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Egyptian Archbishop Reflects on The Ecclesiastical Conflict Between Anglicans and the Protestant Church in Egypt

Egyptian Archbishop Reflects on The Ecclesiastical Conflict Between Anglicans and the Protestant Church in Egypt
An exclusive interview with Egyptian Archbishop Mouneer Anis

By David W. Virtue, DD
July 28, 2020

VOL: Thank you, Archbishop for giving of your valuable time to speak with VIRTUEONLINE about the situation in Egypt. First of all, congratulations on the formation of a new African & Middle Eastern Province. I am sure that it is a thrilling historical moment in the life of Christianity in the Middle East, particularly for the Anglican Communion and for yourself personally.

ANIS: Thank you so much. Indeed, it is a historical moment and a great encouragement to us here. We are hoping and praying that the new Anglican Province of Alexandria may be faithful to the Triune God, as the early Alexandrian church which was founded on the blood of the saints. We also pray so that we faithfully continue Christ's mission in our region, in Africa and in the Anglican Communion.

VOL: The Middle East is, and always has been, a turbulent place both politically and spiritually with the possibility of war breaking out at any time. It is equally a turbulent spiritual place where Christianity, Judaism and Islam vie for center stage. Based on the most recent figures, Christians now make up approximately 5% of the total Middle Eastern population, down from 20% in the early 20th century. Millions of Christians in the region have been uprooted from their homes, and many have been killed, kidnapped, imprisoned and discriminated against. Do you think the situation will get worse or do you seeing it getting better over time?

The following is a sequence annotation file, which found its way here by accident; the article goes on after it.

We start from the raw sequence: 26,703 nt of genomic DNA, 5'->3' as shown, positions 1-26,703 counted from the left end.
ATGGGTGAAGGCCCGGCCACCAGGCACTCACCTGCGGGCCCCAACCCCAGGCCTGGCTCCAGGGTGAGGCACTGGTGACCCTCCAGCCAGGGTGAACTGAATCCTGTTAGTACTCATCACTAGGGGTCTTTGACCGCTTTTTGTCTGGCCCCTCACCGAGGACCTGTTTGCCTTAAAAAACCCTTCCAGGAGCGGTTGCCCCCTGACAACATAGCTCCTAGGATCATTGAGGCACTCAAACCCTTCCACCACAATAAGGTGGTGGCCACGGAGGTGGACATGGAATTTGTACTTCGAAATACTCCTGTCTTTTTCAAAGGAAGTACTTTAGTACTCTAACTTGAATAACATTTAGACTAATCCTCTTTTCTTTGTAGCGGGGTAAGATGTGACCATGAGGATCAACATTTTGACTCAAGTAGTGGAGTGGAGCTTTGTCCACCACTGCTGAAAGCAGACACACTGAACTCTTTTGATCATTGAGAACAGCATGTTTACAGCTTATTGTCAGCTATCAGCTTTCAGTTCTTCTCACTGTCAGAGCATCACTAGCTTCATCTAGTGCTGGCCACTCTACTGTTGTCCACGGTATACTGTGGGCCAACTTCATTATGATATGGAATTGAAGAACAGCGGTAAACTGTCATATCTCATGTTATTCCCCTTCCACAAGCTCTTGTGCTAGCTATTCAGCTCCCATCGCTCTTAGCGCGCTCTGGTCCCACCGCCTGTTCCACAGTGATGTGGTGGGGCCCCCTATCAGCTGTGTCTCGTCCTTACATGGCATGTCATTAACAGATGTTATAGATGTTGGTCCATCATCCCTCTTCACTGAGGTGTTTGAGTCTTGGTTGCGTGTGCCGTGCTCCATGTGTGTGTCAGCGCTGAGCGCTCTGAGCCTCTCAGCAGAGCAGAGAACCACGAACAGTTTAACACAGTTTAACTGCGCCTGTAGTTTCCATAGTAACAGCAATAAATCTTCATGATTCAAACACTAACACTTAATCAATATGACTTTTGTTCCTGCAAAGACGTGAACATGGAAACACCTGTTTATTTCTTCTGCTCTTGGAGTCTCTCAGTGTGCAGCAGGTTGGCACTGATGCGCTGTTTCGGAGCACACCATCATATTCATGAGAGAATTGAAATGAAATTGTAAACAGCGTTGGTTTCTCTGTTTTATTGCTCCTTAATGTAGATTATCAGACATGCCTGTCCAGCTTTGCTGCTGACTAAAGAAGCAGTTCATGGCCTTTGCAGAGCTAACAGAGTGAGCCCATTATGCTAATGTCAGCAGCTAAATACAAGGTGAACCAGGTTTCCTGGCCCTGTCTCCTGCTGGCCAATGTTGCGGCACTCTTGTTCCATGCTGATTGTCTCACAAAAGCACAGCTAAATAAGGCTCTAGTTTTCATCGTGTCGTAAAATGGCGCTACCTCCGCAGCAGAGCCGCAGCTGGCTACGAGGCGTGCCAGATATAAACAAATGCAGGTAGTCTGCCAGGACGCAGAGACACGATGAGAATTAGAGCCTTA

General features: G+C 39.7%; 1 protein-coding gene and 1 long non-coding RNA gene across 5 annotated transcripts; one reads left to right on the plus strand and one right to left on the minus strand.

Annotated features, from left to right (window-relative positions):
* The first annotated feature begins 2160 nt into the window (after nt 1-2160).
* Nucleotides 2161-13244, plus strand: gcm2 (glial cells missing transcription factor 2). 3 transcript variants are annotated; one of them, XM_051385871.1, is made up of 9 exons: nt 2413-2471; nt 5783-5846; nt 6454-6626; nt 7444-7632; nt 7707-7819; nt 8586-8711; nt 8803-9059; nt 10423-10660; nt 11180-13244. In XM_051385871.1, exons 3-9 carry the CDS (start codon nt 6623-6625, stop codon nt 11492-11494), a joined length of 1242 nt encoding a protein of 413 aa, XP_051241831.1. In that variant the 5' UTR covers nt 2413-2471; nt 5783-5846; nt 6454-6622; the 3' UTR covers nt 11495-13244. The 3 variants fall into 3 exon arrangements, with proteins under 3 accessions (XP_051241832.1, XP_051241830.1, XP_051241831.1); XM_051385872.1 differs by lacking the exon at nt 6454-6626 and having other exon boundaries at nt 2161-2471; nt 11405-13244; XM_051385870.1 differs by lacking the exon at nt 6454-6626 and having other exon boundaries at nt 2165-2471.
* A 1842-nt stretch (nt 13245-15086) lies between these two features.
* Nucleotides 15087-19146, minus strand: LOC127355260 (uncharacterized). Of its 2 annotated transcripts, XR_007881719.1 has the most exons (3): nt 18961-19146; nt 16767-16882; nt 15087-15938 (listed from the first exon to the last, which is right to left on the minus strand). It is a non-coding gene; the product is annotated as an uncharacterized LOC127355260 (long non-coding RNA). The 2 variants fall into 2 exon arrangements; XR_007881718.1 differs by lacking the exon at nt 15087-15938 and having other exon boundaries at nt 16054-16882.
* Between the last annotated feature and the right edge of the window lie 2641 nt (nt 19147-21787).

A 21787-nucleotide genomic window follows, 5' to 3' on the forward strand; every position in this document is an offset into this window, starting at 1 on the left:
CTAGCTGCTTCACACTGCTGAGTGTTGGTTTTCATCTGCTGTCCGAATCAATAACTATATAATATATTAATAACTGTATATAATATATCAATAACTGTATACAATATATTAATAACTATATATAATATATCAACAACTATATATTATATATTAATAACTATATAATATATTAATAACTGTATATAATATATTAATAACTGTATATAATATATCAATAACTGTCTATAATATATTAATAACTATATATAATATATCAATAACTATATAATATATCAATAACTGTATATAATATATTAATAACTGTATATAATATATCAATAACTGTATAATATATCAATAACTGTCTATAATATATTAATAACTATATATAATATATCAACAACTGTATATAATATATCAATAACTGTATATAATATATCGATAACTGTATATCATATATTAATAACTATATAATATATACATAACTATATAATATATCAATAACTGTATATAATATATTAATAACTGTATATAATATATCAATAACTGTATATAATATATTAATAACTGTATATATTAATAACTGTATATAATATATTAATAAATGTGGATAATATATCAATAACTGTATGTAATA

ANIS: I would say it is getting better. The majority of Middle Eastern people, Christians and Muslims, can't tolerate exclusion and discrimination. The best example is the revolution of the Egyptians on the 30th of June 2013, when the people rejected the Muslim Brotherhood ruling which discriminated against the moderate Muslims and Christians. The same is happening now in Tunisia, Libya and Sudan. I would say that we are moving towards inclusive citizenship, but it is not an easy road. I am sad that Christians emigrate. I wish they would stay and make a difference.